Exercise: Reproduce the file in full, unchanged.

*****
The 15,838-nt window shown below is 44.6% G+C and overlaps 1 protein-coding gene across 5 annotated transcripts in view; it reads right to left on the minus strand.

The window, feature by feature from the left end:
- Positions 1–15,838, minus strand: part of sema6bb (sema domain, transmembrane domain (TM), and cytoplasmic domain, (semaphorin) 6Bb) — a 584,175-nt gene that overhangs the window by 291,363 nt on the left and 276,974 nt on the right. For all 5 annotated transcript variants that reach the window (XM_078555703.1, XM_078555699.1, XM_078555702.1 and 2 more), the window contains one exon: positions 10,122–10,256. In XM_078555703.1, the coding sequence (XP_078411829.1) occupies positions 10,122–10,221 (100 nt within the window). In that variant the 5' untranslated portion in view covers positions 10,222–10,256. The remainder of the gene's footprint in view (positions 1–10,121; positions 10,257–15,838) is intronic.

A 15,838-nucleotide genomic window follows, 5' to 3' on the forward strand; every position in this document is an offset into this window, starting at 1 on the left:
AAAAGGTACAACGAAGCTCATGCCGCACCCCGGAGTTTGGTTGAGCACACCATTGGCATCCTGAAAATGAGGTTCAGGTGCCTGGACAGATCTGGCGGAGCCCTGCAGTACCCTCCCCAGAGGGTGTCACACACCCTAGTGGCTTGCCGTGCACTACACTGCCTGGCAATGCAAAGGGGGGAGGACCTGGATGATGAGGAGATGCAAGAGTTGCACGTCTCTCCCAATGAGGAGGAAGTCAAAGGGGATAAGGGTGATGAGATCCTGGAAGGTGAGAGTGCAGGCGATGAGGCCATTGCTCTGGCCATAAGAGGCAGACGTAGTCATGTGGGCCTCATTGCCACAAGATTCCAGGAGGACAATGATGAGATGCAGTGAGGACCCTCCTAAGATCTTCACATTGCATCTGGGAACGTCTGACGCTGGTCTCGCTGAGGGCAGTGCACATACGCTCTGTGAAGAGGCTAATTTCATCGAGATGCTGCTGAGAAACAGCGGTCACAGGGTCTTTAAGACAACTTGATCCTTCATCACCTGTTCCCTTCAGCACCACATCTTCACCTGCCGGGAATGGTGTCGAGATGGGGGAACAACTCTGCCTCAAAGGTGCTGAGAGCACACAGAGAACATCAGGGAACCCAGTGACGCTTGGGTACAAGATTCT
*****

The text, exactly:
The 15,838-nt window shown below is 44.6% G+C and overlaps 1 protein-coding gene across 5 annotated transcripts in view; it reads right to left on the minus strand.

The window, feature by feature from the left end:
- Positions 1–15,838, minus strand: part of sema6bb (sema domain, transmembrane domain (TM), and cytoplasmic domain, (semaphorin) 6Bb) — a 584,175-nt gene that overhangs the window by 291,363 nt on the left and 276,974 nt on the right. For all 5 annotated transcript variants that reach the window (XM_078555703.1, XM_078555699.1, XM_078555702.1 and 2 more), the window contains one exon: positions 10,122–10,256. In XM_078555703.1, the coding sequence (XP_078411829.1) occupies positions 10,122–10,221 (100 nt within the window). In that variant the 5' untranslated portion in view covers positions 10,222–10,256. The remainder of the gene's footprint in view (positions 1–10,121; positions 10,257–15,838) is intronic.

A 15,838-nucleotide genomic window follows, 5' to 3' on the forward strand; every position in this document is an offset into this window, starting at 1 on the left:
AAAAGGTACAACGAAGCTCATGCCGCACCCCGGAGTTTGGTTGAGCACACCATTGGCATCCTGAAAATGAGGTTCAGGTGCCTGGACAGATCTGGCGGAGCCCTGCAGTACCCTCCCCAGAGGGTGTCACACACCCTAGTGGCTTGCCGTGCACTACACTGCCTGGCAATGCAAAGGGGGGAGGACCTGGATGATGAGGAGATGCAAGAGTTGCACGTCTCTCCCAATGAGGAGGAAGTCAAAGGGGATAAGGGTGATGAGATCCTGGAAGGTGAGAGTGCAGGCGATGAGGCCATTGCTCTGGCCATAAGAGGCAGACGTAGTCATGTGGGCCTCATTGCCACAAGATTCCAGGAGGACAATGATGAGATGCAGTGAGGACCCTCCTAAGATCTTCACATTGCATCTGGGAACGTCTGACGCTGGTCTCGCTGAGGGCAGTGCACATACGCTCTGTGAAGAGGCTAATTTCATCGAGATGCTGCTGAGAAACAGCGGTCACAGGGTCTTTAAGACAACTTGATCCTTCATCACCTGTTCCCTTCAGCACCACATCTTCACCTGCCGGGAATGGTGTCGAGATGGGGGAACAACTCTGCCTCAAAGGTGCTGAGAGCACACAGAGAACATCAGGGAACCCAGTGACGCTTGGGTACAAGATTCT